Toyota’s Tough Times Create Credibility Crisis

toyota's-tough-times-create-credibility-crisisTimes are tough at Toyota.  What with the piling on of slippery floor mats, sticky accelerator pedals and faulty brakes, it’s no wonder they are experiencing serious damage to their brand.   And they’re taking a lot of criticism for the way they are handling the crisis.

The crisis managers at Toyota have got their work cut out for them.  It’s not going to be as simple as offering an apology for the anxiety and inconvenience created by the recent recalls.  New evidence reported in the New York Times indicates Toyota has a long and disturbing history of trying to cover up defects in quality and safety.

Now, it’s not just the latest double dip of recalls that Toyota has to overcome.  The problem appears far more systemic:  If it is true that Toyota has repeatedly been aware of safety issues and consciously waited up to eight years (while they were developing new replacement models) to recall the cars that were potentially putting Toyota fans and their children in the line of danger,  they have violated consumer trust.  Perhaps permanently.

For decades, Toyota has enjoyed the kind of customer loyalty that was the envy of every American corporation.  There are blogs, member organizations, Facebook pages and all kinds of online chatter from people who call themselves lifelong fans of the car manufacturer, many who have said they would never own anything other than a Toyota.  And why do they love this brand so much?  Quality and reliability. Ouch.

There is only one way Toyota is going to regain its credibility with its customers and the market: prompt response and complete transparency.  They’ve got to aggressively get the parts to the dealers and get these cars off the road as quickly as possible and with minimal inconvenience to the customer.  They’ve got to offer special service checks and insurances for a long period of time, 24/7 hotline phone numbers and online access for people to talk to service experts, daily progress reports to the media, bloggers and the international public and aggressive incentives for new buyers.  Most importantly, they should throw out the people who made the decisions not to issue recalls sooner when it came to choosing between their admiring public and corporate greed.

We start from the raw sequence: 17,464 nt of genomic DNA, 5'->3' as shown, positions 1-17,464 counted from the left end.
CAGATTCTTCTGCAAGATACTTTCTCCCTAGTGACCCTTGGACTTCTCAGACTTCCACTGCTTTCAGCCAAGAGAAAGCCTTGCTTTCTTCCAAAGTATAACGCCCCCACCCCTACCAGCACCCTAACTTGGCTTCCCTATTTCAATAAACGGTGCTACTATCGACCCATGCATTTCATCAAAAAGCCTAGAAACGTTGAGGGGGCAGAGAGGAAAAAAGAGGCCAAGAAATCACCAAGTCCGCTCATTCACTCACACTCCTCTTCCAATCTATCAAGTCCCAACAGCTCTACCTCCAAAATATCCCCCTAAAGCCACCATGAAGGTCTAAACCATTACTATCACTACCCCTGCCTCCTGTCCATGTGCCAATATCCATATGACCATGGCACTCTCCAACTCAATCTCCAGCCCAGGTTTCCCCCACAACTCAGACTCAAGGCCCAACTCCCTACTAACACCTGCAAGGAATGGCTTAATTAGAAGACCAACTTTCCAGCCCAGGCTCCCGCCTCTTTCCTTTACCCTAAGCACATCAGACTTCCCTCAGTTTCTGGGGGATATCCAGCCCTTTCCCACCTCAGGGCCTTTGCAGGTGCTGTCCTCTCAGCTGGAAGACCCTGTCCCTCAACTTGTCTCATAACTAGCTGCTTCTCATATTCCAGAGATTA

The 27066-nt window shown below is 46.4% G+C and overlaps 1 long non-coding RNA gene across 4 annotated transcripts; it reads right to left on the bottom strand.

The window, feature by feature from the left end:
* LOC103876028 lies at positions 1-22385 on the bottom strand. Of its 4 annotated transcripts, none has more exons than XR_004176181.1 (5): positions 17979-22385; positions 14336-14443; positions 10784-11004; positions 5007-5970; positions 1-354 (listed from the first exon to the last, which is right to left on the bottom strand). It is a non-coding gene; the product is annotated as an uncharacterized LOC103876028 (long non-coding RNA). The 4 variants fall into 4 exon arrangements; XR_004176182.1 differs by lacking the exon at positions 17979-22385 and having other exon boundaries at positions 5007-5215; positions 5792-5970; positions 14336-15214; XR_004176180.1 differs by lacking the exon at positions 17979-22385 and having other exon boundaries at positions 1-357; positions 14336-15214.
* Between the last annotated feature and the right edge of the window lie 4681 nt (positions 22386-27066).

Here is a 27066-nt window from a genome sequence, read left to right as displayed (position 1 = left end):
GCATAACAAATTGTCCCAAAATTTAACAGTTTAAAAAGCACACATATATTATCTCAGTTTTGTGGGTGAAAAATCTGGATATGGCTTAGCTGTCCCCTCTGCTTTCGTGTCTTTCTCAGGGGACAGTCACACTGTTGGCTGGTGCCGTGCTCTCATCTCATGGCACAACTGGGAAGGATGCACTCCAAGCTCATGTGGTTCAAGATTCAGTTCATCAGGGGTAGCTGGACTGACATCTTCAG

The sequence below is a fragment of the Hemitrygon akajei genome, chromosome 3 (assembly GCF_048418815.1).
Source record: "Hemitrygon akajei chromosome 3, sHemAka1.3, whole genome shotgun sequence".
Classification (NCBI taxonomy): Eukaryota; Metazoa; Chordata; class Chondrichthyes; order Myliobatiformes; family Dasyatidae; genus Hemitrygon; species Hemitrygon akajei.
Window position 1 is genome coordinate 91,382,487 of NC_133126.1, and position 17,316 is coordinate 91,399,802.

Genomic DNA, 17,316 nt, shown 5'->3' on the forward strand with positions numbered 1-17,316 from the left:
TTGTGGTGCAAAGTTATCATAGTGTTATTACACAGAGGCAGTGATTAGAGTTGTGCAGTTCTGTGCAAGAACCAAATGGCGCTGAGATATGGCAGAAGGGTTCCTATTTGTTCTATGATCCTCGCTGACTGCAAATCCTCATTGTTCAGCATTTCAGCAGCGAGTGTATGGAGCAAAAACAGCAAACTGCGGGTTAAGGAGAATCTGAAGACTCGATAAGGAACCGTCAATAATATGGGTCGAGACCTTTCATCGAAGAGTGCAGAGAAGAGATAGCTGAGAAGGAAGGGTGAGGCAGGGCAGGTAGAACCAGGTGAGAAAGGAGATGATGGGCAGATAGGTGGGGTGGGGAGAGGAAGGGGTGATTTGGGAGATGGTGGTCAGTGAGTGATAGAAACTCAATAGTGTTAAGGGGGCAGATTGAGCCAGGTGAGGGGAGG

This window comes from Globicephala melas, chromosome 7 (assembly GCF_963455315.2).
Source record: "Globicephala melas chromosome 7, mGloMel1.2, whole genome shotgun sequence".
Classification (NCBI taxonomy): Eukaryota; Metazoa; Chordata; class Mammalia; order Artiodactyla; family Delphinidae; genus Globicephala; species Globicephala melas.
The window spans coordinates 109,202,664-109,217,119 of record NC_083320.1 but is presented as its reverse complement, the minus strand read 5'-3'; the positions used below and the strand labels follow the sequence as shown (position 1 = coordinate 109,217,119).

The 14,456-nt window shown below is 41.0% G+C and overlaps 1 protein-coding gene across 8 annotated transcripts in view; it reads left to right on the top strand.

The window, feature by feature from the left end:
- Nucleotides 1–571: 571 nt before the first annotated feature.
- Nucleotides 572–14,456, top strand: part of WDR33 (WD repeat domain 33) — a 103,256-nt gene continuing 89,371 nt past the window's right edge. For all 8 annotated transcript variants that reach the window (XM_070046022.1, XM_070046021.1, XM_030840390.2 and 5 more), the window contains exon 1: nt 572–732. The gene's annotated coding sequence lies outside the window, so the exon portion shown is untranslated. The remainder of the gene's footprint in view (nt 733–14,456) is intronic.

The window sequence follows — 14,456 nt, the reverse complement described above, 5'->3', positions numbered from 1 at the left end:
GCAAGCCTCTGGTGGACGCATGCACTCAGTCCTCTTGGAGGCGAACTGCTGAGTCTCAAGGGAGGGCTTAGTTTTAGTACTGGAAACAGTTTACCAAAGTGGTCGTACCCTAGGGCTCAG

These are not “PR strategies.”  Or are they?  The only thing that is going to save Toyota is for its leaders to start thinking of their business from the customer’s perspective.  When they start to relate better to all of their publics (customers as well as shareholders), they can work through this credibility crisis and re-emerge, albeit it in five to ten years, as a dominant and trusted corporation.

We are, after all, a forgiving and forgetting public.

This entry was posted in Brand Management, Crisis Communications, Organizational Behavior and tagged , , . Bookmark the permalink.

8 Responses to Toyota’s Tough Times Create Credibility Crisis

  1. John Young says:

    Well said. Amazing the replacement part for this problem is about the size of a nickle. Makes one wonder if this could have been avoided. Reguarding executives evaluation I have been struck recently how so many use the “economy is bad” excuse for lost market share. Many good company’s, from booksellers to restaurant chains and grocery stores have missed clear areas of improvement and training opportunities and even customer relation opportunities by simply blaming everything on the economy’s sluggishness.

    When times are tough retail needs to be at it’s best. I fear we have a lot of wake up calls ahead of us as companys live in a world of short term quotas and results.

  2. Paula says:

    I agree. There’s more where this came from.

  3. It is amazing to me that so many companies don’t learn from history–what works and what doesn’t. J and J with the Tylenol recall remains the classic example of doing the right thing. Why is it so hard? Probably because it has financial considerations and today CEO’s are evaluated almost solely on their last quarter’s performance. Are we really, as a society, ready to (short term) trade stock price uptics for the price of human safety?

  4. Thanks for the great post! You have a new fan.

  5. Lucy Cook says:

    Profound critique, I enjoyed the digitalkamera demi bit

  6. Terrific piece of writing, I enjoyed the allied electronics careers bit

  7. Extremely exciting piece

  8. Joshua King says:

    Wonderful Read, I enjoyed the consolidated
    communications email login bit

Leave a Reply

Your email address will not be published. Required fields are marked *

You may use these HTML tags and attributes: <a href="" title=""> <abbr title=""> <acronym title=""> <b> <blockquote cite=""> <cite> <code> <del datetime=""> <em> <i> <q cite=""> <strike> <strong>